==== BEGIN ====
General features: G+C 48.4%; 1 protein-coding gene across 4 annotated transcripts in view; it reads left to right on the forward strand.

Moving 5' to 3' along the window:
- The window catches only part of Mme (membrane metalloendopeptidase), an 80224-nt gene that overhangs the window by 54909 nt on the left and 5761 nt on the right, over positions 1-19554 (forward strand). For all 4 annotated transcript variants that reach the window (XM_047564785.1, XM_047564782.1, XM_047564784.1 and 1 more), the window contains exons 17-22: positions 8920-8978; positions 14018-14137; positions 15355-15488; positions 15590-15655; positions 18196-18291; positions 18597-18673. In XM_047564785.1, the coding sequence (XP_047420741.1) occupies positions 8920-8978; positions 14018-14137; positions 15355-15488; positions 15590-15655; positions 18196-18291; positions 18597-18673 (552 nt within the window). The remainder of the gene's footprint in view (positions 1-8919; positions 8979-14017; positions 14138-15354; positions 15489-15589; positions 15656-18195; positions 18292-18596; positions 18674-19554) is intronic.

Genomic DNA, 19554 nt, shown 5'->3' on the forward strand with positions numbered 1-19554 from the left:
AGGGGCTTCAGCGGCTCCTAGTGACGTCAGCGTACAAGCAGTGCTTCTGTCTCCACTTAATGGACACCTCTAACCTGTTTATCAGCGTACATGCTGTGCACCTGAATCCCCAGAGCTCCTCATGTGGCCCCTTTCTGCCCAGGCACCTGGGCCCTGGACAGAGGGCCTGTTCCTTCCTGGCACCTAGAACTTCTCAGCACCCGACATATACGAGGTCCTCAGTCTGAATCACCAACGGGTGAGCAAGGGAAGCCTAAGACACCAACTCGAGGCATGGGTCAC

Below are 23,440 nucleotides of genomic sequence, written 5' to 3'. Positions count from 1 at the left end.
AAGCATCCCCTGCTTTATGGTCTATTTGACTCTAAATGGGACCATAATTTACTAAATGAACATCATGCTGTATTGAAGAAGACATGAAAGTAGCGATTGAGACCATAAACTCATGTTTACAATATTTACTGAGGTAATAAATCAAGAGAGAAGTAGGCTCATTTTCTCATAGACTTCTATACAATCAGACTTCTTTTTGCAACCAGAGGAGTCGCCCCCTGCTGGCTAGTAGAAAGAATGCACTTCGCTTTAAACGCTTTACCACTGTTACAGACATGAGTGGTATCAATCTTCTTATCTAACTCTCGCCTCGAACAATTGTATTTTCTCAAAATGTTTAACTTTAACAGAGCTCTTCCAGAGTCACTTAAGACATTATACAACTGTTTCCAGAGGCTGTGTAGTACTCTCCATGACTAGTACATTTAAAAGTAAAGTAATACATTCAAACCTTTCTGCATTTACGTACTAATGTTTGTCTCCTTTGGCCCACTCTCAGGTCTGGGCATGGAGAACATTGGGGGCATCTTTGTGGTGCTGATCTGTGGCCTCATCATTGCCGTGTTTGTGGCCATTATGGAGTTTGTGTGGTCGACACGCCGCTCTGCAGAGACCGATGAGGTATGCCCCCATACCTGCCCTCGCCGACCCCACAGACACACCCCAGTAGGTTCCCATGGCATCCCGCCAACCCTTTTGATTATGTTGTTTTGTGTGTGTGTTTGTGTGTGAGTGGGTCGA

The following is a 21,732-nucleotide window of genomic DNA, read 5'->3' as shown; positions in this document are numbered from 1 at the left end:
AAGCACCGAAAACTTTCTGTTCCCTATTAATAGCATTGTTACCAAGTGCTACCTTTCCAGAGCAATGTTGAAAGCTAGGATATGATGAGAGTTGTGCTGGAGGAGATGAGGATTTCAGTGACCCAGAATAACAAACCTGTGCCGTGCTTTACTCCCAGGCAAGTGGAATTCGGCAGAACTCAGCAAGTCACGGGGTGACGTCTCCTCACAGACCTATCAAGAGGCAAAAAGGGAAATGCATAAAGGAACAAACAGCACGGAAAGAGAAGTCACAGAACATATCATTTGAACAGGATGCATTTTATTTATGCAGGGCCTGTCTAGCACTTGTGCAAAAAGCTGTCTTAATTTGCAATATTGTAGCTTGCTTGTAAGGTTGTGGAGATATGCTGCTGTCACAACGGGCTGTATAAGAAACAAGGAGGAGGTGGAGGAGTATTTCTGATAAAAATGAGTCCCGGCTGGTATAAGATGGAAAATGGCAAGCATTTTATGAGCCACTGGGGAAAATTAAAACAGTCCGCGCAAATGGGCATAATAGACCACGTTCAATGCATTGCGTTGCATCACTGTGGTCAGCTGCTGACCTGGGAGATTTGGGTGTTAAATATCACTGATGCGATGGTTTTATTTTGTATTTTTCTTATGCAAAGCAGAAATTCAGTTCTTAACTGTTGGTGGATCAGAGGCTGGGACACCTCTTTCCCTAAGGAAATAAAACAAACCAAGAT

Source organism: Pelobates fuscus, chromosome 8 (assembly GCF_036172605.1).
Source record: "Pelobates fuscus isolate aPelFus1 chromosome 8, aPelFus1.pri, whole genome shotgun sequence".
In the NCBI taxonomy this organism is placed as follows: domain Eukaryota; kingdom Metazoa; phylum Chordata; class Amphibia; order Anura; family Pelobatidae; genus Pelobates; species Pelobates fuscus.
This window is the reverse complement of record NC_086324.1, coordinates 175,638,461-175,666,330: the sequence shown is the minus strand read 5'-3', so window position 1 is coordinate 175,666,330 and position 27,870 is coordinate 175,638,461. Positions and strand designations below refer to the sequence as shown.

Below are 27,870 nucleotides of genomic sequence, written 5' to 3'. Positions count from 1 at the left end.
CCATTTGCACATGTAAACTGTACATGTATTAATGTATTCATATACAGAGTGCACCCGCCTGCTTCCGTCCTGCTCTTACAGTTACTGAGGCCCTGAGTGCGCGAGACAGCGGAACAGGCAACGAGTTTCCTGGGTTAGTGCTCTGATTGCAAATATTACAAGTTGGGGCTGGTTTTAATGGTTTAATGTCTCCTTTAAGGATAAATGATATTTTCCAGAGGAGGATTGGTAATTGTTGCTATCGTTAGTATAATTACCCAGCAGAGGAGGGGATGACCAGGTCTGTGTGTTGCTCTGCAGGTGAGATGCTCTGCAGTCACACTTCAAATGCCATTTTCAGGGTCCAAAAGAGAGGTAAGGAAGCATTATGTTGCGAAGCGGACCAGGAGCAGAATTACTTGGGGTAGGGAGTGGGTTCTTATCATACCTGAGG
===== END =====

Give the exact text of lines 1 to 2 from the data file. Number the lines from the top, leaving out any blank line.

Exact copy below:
General features: G+C 48.4%; 1 protein-coding gene across 4 annotated transcripts in view; it reads left to right on the forward strand.

Moving 5' to 3' along the window: